Before you judge me for never having made the drive from Raleigh to Durham’s Third Friday gallery hop until last week, or for having had only the vaguest guess before last weekend about what the Scrap Exchange actually looked like, I have a good excuse.
Seriously. While Research Triangle Park arguably had a point back in the ’60s, when plopping tech businesses in an open field counted as progress, today it functions in the cultural life of the Triangle primarily as a gaping black hole that does nothing but interfere with the cross-pollination between artists and audiences that would be much more possible if downtown Raleigh, Durham and Carrboro were 8 miles closer together. We can only pray that someday, RTP will become filled with cheap housing that attracts the artists, bicyclists and queer folks essential to creating that kind of fertile ground.
That’s my excuse for never going to the Scrap Exchange before last weekend.
Closest to Raleigh and first on the bill was Golden Belt, which I had no idea was actually an odd complex of insurance companies, loft apartments and galleries. Immediately lost and trying to meet Internet pals, I found friendly help at the LabourLove gallery, where the owner couple gave me directions to the spots I should be sure to hit.
First up was Building 3, immediately bringing to mind Raleigh’s Artspace. There was no time to wander the individual studios to schmooze in search of the good stuff, so I slid past the a cappella group in the hall to Room 100 for “Dwelling,” Jacqueline Dulin‘s strikingly colorful and gently repetitive Kosovo House series. The sharp lines and clearly defined blocks of color work beautifully against the obvious abstraction waiting to burst its limits. The tension becomes even clearer when you check the more abstract works at her site for comparison.
Next we went to Liberty Arts Foundation, the non-profit studio/foundry in a huge warehouse with high ceilings and lots of industrial equipment. Its gallery was small, and featured work from the members in what appeared to be a very lightly curated show—no theme, not a lot of thought beyond “hey, let’s feature members.” There’s nothing wrong with that, and I know curating takes a lot of time, but after traveling from Raleigh, it was a little disappointing. Luckily, the disappointment was wiped away when I noticed a woman across the warehouse working next to a huge metal sculpture and found her to be engaging and informative—just what you want at an open studio night. Jackie MacLeod was happy to talk about her work, the Bull City Sculpture Show coming in May and the handrail she’d built mostly from found metal for the steps in Durham Central Park.
Sarah E. Dale‘s “Re:circled” show next door at The Scrap Exchange looked interesting online, so I dragged the Internet pals down the ramp to check it out. What a delightful, sprawling mess. Kids running around, all kinds of craft and industrial materials, tunnels through the shelves with signs saying “Don’t feed the trolls.” I’m kicking myself for not visiting sooner. The gallery featured Dale’s almost psychedelic sculptures made from plastic lids, rehydrated paint and other dingy materials from her recycle bin. The pieces placed against backgrounds work better than those simply put on the wall, and the best piece was a diptych with a split background that gave it much more depth.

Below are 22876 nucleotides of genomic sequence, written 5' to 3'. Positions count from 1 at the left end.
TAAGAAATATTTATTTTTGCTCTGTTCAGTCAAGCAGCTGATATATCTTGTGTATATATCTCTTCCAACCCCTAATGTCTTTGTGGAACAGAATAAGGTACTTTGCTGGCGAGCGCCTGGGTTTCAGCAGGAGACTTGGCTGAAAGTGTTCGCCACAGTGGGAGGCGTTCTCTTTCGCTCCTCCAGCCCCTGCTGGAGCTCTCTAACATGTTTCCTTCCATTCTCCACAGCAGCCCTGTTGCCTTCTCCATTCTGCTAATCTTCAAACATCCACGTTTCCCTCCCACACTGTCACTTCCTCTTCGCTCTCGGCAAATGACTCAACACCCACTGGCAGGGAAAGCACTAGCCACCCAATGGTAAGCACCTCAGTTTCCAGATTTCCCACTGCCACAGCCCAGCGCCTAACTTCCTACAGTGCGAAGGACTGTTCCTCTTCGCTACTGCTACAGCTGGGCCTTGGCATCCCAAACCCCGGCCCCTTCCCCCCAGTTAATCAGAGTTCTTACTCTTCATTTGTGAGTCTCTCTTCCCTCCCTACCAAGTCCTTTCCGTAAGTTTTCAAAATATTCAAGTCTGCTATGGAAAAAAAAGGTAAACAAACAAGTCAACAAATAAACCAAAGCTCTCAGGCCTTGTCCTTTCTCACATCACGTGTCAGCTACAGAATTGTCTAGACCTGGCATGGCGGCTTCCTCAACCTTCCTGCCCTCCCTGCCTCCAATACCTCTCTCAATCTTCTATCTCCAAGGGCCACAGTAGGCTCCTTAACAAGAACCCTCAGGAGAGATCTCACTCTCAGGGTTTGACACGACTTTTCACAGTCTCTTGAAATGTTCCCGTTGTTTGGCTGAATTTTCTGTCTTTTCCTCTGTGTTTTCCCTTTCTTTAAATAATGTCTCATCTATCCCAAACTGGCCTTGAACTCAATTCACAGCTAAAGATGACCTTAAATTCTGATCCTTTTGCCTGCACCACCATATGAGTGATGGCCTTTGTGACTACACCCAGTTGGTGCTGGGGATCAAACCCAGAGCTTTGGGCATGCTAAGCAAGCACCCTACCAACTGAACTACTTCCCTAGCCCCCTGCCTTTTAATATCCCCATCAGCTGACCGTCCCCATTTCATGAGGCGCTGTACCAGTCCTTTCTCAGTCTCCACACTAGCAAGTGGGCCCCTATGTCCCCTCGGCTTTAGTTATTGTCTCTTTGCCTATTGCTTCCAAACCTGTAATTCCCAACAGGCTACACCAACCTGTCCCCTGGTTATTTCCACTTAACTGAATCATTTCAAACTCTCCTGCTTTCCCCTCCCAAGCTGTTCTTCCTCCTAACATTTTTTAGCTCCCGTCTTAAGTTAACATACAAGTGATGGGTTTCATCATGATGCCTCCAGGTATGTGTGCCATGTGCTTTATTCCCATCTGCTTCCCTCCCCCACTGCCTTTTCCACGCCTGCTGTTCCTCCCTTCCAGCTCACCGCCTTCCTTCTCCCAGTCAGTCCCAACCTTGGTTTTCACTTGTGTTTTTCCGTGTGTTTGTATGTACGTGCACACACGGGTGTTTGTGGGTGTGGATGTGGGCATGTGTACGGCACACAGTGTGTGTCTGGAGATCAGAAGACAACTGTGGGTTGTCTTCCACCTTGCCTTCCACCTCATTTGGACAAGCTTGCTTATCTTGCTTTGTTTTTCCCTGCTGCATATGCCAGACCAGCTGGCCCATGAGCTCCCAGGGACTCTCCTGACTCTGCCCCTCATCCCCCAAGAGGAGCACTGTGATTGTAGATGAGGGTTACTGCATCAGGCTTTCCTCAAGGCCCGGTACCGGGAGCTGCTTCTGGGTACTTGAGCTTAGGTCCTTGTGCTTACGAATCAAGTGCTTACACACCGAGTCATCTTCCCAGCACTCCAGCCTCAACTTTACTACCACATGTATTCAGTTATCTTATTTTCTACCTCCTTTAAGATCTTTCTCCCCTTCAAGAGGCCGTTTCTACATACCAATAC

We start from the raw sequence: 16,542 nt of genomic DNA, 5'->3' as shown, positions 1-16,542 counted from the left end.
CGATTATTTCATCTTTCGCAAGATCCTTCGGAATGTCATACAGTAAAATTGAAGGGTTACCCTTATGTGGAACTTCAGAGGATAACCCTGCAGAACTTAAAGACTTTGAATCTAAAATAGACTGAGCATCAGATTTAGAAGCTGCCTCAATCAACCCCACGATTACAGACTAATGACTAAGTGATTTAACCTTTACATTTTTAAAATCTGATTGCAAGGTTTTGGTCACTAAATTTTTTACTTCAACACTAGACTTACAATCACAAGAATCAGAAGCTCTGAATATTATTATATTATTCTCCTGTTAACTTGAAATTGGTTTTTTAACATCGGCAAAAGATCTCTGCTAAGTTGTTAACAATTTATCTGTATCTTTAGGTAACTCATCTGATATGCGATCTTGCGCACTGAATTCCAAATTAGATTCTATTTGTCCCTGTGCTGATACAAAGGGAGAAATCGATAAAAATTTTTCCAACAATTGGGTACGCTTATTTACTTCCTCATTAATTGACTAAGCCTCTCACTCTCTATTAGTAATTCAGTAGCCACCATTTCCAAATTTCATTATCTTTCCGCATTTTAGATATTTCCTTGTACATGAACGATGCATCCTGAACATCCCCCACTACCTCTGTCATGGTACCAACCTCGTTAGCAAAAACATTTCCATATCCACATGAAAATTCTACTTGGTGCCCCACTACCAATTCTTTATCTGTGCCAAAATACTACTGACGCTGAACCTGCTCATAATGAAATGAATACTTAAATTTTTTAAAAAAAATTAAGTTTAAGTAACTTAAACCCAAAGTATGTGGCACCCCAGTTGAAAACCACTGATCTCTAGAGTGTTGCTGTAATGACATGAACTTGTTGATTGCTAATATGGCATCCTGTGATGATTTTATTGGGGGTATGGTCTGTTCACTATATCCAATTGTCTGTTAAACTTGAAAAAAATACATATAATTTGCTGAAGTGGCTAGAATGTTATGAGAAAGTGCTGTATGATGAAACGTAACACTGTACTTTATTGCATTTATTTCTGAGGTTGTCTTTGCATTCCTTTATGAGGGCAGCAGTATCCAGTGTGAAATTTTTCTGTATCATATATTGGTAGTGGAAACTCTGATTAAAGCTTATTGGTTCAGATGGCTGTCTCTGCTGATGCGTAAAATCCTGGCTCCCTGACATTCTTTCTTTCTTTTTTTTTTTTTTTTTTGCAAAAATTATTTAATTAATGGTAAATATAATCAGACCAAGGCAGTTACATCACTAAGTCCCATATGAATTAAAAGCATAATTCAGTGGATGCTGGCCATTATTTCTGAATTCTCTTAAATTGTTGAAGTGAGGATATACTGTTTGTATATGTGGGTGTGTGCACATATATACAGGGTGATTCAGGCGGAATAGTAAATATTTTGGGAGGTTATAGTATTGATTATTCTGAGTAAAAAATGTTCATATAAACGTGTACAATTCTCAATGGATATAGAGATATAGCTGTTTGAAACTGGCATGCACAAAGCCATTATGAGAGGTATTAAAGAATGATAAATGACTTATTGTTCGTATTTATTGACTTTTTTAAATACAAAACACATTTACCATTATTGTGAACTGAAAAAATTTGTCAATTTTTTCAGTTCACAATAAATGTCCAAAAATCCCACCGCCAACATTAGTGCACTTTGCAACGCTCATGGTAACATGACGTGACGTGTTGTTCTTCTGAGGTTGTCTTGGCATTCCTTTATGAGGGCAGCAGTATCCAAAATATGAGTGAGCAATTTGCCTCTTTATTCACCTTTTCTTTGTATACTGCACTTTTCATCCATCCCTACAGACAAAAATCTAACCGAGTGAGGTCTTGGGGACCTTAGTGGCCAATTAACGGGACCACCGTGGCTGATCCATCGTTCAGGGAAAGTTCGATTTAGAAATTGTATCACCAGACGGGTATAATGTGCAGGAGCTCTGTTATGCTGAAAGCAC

We got lost again trying to find SPECTRE Arts, but another stop at LabourLove put us on the right track to the little white church with a New Orleans Mardi Gras photo exhibit. It’s easy to fall into cynicism about Mardi Gras as a tired subject for art, but the mostly black-and-white photos were rich, smartly composed snapshots of the cultural mix of the city.
Rushing west to the downtown loop landed us at The Carrack Modern Art, where a co-worker was part of an improv evening, playing free jazz while a female and male dancer pulled and pushed each other around, and Indy contributors Lightsey Darst and Chris Vitiello sat at a typewriter with their stream-of-consciousness writing projected on a large screen. The interplay between the dancers and the musicians was fantastic; the dancers’ athleticism was interesting enough, but the way they rapidly improvised a relationship to the musical changes was deeply impressive. I only got to see Vitiello writing before we rushed off, but there were moments of serendipity when phrases like “some time lost/due to repetition” and “this has been hard on all of us” engaged the music perfectly, even if others, like an exhortation to speed the music up to pump up the room, fell a bit flat.
We’d been told Pleiades Gallery was a must-visit and the Internet pals, starting to fade a bit, gamely followed me there. The Sandra Elliott/Jim Adams dual show (called “Dwell” in an odd coincidence with Jacquelin Dulin at Golden Belt) is wonderful; Elliott’s large abstract paintings and Adams’ gorgeous curved sculptures with titles referencing the 2008 mortgage disaster were a solid pairing. Pleiades is another collective space, owned by 10 artists who share the rent, and will definitely be on my list of stops at future Third Fridays. As an added bonus, I got to share thoughts with a number of Chapel Hill and Durham luminaries, including Jim Kellough, who used to run the Modern Museum, one of the first and most fun art galleries in downtown Durham back in the early ’90s.
That’s the kind of cross-pollination the gaping cultural hole of RTP prevents from happening more often. More than one gallery owner told me they were looking forward to the 2015 opening of the 21C chain of “boutique hotel and contemporary art museum” projects in downtown Durham. John at LabourLove told me he was in Louisville when the first one opened, and says the infusion of upscale money really helped the gallery scene there. We’ll see.
But what the Triangle art scene really needs? A few artistic types opening up cool galleries in the desert of RTP.